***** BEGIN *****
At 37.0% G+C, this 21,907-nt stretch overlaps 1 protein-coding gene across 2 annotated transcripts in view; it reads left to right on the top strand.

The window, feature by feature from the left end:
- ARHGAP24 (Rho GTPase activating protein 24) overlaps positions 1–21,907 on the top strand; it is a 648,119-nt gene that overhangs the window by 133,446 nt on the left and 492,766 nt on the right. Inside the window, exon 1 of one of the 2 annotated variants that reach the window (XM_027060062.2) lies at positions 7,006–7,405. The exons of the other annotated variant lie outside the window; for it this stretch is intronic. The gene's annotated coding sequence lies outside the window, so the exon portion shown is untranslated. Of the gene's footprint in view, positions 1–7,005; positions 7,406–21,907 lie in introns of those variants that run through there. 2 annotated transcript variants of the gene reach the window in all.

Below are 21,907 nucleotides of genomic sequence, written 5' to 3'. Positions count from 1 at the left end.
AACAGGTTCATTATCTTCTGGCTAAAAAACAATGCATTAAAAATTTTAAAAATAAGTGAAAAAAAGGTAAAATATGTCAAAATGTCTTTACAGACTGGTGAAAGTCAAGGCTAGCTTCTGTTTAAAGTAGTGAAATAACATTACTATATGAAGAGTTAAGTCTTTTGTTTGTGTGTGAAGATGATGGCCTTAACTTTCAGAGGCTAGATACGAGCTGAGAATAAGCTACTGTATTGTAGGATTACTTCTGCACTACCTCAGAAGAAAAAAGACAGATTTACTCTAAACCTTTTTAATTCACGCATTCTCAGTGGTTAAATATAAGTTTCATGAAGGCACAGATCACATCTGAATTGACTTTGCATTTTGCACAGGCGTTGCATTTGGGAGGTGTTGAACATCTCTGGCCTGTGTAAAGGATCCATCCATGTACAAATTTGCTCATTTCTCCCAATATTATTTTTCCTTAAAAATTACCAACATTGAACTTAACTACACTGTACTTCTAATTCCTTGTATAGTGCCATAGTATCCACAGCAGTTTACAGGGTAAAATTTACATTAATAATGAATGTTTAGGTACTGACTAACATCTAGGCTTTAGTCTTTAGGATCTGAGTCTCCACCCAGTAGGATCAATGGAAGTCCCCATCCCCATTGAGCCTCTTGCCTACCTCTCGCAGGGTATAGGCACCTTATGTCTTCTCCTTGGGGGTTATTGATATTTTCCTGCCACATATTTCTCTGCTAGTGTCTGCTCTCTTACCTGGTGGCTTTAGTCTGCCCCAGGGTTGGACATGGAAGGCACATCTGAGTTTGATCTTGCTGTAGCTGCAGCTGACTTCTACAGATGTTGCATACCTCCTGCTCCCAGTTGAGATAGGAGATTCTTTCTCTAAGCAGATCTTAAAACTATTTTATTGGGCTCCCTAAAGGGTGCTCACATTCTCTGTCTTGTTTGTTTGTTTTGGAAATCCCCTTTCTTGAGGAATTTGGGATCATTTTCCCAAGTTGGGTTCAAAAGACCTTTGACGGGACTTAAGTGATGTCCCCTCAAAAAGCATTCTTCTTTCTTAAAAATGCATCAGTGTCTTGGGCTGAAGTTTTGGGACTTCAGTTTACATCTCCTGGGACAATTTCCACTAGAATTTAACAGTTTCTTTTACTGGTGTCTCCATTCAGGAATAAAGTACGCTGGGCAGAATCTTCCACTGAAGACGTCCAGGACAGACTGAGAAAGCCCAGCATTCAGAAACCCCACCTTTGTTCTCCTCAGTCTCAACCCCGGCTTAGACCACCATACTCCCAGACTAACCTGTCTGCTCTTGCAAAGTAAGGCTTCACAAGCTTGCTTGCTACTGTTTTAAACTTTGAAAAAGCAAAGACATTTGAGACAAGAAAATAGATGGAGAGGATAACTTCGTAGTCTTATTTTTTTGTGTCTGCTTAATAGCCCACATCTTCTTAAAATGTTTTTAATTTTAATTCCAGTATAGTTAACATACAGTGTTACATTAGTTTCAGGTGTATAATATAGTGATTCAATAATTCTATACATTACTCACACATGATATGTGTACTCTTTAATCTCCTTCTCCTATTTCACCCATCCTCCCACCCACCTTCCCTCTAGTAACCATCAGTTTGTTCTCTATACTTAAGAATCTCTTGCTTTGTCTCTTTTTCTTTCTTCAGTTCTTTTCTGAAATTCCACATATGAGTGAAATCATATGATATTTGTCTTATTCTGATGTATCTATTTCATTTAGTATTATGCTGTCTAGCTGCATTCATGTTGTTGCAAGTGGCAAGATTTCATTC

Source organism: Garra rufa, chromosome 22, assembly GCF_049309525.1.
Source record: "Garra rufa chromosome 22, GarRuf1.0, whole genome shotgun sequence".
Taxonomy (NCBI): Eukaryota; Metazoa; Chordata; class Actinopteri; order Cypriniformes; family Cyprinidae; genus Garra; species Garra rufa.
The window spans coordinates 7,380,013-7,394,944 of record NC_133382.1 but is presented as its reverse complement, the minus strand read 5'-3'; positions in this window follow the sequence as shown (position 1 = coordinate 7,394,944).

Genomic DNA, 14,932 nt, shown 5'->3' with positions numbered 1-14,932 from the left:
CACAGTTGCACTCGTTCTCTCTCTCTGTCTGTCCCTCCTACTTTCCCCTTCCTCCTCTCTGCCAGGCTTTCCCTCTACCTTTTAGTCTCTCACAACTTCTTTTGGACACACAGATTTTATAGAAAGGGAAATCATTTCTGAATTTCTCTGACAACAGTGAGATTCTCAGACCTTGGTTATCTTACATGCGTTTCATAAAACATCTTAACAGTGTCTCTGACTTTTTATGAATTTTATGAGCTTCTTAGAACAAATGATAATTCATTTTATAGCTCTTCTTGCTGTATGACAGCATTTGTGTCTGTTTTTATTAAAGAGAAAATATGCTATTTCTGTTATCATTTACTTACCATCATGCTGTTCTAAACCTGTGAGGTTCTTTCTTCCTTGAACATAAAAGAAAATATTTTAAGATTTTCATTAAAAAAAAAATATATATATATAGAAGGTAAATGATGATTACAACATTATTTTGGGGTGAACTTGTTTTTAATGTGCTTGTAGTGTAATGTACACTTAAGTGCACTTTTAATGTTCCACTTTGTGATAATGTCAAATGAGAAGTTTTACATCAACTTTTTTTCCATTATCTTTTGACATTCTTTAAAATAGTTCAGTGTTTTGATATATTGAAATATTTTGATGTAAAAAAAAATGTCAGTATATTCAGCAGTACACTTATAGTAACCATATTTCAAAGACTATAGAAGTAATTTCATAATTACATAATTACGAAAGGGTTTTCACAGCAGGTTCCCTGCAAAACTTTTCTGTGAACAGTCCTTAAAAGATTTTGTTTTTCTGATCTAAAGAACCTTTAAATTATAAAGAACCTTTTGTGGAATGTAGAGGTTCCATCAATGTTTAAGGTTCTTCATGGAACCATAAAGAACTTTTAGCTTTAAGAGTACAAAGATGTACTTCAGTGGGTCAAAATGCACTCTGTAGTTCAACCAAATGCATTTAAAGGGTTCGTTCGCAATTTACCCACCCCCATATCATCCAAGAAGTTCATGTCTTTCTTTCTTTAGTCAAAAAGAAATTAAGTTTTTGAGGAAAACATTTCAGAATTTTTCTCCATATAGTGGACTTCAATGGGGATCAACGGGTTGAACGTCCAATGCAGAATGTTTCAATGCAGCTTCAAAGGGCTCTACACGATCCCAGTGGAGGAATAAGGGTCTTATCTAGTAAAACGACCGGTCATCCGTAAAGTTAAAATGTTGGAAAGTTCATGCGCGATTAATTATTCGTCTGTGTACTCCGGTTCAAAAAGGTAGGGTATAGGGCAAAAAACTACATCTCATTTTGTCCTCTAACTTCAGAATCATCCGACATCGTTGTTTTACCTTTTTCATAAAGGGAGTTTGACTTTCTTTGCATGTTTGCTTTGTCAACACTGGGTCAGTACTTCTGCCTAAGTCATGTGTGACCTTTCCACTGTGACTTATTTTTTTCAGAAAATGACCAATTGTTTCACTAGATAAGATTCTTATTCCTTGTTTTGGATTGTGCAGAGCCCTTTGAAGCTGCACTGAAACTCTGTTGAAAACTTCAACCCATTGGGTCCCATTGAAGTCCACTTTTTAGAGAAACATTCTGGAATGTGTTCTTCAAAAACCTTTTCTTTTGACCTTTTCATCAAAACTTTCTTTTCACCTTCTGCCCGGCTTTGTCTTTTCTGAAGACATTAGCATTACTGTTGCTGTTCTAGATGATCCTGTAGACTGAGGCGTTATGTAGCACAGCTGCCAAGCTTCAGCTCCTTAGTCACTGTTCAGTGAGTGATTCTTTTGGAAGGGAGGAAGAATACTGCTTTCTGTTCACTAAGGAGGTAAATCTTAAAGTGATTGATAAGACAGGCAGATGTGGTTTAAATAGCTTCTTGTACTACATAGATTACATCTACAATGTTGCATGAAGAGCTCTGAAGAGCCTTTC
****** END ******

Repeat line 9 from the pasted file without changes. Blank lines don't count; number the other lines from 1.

The window spans coordinates 7,380,013-7,394,944 of record NC_133382.1 but is presented as its reverse complement, the minus strand read 5'-3'; positions in this window follow the sequence as shown (position 1 = coordinate 7,394,944).